We haven't been hearing much about Myanmar recently. Its tragedy has been replaced by other – more recent – news: the electoral sham in Zimbabwe, China's preparation for the 2008 Olympics, world food shortages, and escalating petroleum prices.
But lack of media attention doesn't equate to an absence of news – or mean that Myanmar's problems have disappeared in some magical way. The status quo is still very much in place.
The difficulties encountered by the United Nations, international aid organizations, and foreign governments who wanted to assist survivors of Cyclone Nargis have been reported in great detail. The military junta, which rules Myanmar, first denied needing outside help, then welcomed foreign aid supplies, but insisted on distributing the aid itself.
In spite of predictions of a public health disaster – published elsewhere as well as on this blog – major outbreaks of dysentery and cholera appear to have been averted. Or, any spike in illnesses following the Cyclone might have been masked by the normal level of diarrheal disease in that region.
But some of the credit for staving off sickness and starvation must go to the citizens of Myanmar who banded together – in the face of government disapproval and obstruction – to assemble and deliver aid to their compatriots in the Ayeyarwaddy Delta. These volunteers returned from their visits to the Delta with tales of homeless storm victims, rotten rice, and confiscated aid supplies.
The Myanmar government has denied all of the reports of mismanagement and malfeasance that have emanated from the cyclone-stricken area, saying in one article that "...the rumours are invented and spread by certain Western countries with negative attitude towards our country."
This statement, however, is belied by eyewitness reports from aid workers and others who have visited the Ayeyarwaddy Delta and seen the misery that remains. I have been corresponding with one such eyewitness, whom I shall call "U" – a Myanmar honorific, which is roughly equivalent to the Japanese "San".
U recently returned from a three-week visit to Myanmar. He has consented to sharing his observations with eFoodAlert readers. His report is dated 6/12/2008. I have deleted all references that might identify him or his family, some of whom still live in Myanmar. My deletions are shown in red.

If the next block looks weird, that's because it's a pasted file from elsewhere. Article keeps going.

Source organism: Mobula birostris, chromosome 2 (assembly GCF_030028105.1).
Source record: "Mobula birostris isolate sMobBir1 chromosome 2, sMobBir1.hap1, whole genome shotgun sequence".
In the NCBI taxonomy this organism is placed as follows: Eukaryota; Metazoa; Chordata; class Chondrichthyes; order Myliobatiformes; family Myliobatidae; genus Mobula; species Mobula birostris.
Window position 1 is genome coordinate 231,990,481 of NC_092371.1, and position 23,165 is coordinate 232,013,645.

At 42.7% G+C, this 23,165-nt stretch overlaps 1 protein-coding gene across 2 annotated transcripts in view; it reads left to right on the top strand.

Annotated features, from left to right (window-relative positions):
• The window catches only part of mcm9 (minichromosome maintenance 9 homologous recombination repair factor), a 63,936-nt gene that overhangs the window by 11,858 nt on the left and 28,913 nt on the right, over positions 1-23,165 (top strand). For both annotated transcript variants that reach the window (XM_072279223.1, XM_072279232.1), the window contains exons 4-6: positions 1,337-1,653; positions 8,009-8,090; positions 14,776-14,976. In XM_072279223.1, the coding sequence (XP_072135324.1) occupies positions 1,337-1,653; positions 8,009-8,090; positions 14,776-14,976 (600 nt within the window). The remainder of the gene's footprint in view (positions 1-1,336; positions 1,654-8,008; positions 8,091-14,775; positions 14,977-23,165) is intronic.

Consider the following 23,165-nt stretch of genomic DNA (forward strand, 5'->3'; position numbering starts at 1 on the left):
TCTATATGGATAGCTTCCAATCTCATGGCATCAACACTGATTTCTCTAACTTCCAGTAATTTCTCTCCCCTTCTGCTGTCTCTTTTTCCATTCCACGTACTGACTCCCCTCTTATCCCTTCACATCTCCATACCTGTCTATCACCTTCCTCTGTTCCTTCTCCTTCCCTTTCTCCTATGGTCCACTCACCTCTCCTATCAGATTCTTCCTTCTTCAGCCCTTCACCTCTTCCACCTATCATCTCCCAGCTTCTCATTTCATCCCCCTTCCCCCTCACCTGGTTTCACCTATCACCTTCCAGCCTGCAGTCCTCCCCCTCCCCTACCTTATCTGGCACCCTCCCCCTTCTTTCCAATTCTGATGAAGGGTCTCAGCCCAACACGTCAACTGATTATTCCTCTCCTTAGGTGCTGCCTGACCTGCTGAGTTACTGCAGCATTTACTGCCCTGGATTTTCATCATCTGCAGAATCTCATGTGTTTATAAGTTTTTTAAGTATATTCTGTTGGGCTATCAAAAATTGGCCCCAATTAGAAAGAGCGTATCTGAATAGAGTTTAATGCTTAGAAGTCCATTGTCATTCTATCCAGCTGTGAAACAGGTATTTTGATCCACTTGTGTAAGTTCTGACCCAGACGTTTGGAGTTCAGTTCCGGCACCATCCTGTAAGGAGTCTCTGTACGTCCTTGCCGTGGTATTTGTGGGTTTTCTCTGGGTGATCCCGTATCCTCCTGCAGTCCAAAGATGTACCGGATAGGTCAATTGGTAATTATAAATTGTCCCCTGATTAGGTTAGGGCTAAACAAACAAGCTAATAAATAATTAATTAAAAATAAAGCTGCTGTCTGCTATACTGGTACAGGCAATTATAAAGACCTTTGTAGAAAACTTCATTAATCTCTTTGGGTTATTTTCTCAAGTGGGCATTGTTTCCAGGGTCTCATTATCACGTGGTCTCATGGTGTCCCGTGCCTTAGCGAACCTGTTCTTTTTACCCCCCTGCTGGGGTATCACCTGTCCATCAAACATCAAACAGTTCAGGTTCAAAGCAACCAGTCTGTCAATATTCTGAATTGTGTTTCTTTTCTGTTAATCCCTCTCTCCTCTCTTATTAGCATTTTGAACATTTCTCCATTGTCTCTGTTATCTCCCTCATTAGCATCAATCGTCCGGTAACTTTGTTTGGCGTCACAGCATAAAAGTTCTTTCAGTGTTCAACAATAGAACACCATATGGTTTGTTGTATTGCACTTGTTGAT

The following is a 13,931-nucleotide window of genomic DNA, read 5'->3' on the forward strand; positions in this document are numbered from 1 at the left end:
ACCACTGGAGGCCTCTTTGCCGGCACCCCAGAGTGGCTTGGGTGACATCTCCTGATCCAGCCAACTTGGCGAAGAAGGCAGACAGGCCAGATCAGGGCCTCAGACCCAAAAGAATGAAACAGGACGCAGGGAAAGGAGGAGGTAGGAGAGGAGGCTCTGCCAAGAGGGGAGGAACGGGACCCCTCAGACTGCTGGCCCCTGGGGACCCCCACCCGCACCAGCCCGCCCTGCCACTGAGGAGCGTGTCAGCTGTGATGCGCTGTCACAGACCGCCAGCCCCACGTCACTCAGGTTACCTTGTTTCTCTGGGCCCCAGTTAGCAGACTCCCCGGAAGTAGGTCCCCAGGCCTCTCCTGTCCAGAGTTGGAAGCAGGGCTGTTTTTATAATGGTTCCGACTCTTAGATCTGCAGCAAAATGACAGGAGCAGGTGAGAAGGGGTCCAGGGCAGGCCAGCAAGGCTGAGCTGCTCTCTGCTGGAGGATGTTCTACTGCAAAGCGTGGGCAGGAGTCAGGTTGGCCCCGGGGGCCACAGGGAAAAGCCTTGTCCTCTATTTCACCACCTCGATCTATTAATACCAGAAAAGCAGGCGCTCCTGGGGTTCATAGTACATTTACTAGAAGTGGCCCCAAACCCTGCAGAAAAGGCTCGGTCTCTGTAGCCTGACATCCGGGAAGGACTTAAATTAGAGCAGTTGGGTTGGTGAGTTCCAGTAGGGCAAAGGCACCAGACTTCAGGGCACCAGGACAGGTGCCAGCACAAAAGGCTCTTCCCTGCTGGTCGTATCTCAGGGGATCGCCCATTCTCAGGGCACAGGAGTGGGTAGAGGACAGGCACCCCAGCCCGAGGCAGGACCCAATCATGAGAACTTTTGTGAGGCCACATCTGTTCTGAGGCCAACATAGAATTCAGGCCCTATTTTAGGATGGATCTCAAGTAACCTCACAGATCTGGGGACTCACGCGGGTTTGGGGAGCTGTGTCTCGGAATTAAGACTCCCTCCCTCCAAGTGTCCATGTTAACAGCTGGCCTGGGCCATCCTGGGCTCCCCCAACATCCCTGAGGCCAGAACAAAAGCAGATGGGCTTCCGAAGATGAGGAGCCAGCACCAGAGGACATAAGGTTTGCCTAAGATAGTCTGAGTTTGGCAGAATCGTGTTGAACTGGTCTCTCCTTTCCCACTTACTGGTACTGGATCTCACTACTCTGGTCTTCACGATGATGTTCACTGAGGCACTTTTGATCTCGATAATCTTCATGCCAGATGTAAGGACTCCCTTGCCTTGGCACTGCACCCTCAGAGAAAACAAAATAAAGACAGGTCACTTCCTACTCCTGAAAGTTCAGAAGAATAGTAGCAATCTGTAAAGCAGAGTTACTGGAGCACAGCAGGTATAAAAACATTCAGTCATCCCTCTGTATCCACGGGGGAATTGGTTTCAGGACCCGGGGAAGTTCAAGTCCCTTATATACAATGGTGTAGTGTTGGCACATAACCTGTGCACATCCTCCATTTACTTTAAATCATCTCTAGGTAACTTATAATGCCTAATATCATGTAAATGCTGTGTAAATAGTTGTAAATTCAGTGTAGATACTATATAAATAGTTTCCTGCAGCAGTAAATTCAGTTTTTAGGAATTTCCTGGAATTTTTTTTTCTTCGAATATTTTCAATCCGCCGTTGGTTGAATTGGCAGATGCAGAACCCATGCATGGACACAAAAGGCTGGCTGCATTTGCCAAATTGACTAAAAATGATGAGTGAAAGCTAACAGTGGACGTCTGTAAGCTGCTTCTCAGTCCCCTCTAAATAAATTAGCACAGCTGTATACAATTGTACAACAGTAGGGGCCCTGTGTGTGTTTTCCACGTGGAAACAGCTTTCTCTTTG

On May 2, 2008, Cyclone Nargis hit Burma, first attacking the southern part of Irrawaddy Division, then passing through Rangoon (Yangon) and the delta areas. In its wake, the cyclone left 133,000 people dead or missing. According to the United Nations, 2.4 million people required emergency aid, but five weeks after the storm, there are still one million people who have yet to receive any help at all.
Fortunately for me, I was living in [deleted], working for [deleted]. My family in Rangoon was not so fortunate, and they had to endure several hours of intense rain and wind as the storm made its way across Burma. As it was, I was out of [deleted] at a conference, and I wasn’t even aware that a cyclone had hit Burma until the morning of May 4th, when I received many phone calls from my friends in the United States, all enquiring about my family. I was shocked to hear the news and it took me a while to absorb the fact that my family could be in danger.
Even in normal times, communications between the U.S. and Burma can be difficult, with email and telephone calls not easy to get through. This time, it took two days, until May 6th, with the help of the [deleted] Embassy and the [deleted] Embassy in Rangoon, I finally received the news that my family had survived and our house suffered only minor damage to the roof, but it had been quickly repaired. While many were equally fortunate, a great number more suffered far worse conditions and had nothing left but the clothes on their backs. Some did not even have that: the storm blew them off while they clung to trees for survival as the cyclone tore away their homes and their families.
The Burmese government’s response to the storm has left a lot to be desired and can be described as neglect. Their reaction afterwards was even worse. The first to help those who had suffered, to clear roads and debris so that people who needed help could be reached, and to provide shelter for those in need, was not the government, but those living in the cyclone-hit regions who were fortunate enough to have something left to help others.
Many aid workers and experts with the experience, knowledge and skills necessary to help rebuild the lives of the victims and prevent the death toll from rising higher and higher were subject to bureaucratic delays or denied access altogether. The longer aid supplies and relief workers were kept waiting, the higher the chance that the death toll would continue to climb. While people were suffering and at risk of disease and death, the junta chose to give priority to the referendum it wished to see passed. While the world debated what to do about the situation, the government continued to value its own political goals over the needs of the victims.